Vaccines as Global Public Goods and Lessons in the Face of COVID-19

It is worth mentioning, also, that in order to make the vaccine available to the poorest countries, Sabin refused to patent the vaccine, and eventually donated the poliovirus strain he developed to the WHO in 1972 — essentially making it a global public good.

More recently, as part of efforts to prepare for the polio post-eradication era (including phased removal of oral polio vaccines (OPV) in routine immunization), the WHO with the support of the Gates Foundation has also been facilitating the development and international technology transfers of Sabin Inactivated Polio Vaccine (sIPV). In collaboration with the National Institute for Public Health and the Environment (RIVM) in the Netherlands, sIPV technology transfers have already commenced with Panacea Biotec, Ltd (India), LG Life Sciences (Korea), China National Biotec Group (CNBG), Serum Institute of India, Sinovac Biotech Ltd (China) and Laboratories de Biológicos y Reactivos de México (BIRMEX) in Mexico. These technology transfers will help to increase production capacity for the sIPV vaccines and boost public health systems to ensure more equitable access to vaccines.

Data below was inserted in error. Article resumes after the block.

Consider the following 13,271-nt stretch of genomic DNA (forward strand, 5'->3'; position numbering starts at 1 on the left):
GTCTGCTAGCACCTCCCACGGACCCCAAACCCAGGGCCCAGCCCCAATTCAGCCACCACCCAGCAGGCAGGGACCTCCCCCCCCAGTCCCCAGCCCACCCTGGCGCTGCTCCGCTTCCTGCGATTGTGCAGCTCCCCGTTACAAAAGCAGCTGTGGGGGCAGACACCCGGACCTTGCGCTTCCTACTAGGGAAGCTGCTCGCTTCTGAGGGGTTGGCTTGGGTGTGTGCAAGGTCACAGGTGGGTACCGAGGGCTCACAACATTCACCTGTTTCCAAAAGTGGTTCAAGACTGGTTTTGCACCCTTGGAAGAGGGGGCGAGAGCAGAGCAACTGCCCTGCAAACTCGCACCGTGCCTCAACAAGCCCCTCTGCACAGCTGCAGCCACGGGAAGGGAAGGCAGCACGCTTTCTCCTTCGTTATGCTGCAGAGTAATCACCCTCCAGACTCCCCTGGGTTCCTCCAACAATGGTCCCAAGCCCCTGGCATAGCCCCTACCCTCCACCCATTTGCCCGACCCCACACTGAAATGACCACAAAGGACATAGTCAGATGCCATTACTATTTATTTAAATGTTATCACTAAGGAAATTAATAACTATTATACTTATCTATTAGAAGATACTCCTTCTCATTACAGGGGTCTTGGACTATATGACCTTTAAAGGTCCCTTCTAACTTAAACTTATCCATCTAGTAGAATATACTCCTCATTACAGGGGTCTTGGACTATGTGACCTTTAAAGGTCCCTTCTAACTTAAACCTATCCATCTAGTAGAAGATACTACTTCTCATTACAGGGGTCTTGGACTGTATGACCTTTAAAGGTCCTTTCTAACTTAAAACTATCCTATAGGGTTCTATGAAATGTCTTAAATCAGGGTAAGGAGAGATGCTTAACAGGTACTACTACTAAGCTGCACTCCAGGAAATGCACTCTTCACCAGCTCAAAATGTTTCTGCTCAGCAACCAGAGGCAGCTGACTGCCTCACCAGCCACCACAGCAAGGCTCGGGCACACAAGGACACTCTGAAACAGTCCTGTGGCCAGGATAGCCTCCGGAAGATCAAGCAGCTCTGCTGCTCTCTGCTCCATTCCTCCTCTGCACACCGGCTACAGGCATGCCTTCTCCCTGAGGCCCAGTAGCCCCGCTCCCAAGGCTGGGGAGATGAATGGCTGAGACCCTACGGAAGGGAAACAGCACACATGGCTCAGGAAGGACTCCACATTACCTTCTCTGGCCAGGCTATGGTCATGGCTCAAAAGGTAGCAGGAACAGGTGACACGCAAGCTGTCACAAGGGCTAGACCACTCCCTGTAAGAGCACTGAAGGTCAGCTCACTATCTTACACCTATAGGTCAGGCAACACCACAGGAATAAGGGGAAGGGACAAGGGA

How far we have come with polio is testament to the grave importance of international cooperation — of putting health security, safety and science above politics and profits. As we continue the charge towards full polio eradication worldwide, let us also bear these lessons in our ongoing battle against COVID-19.

About The Author

Angel Teh

A Beijing-based global health and development enthusiast. Find Angel on LinkedIn.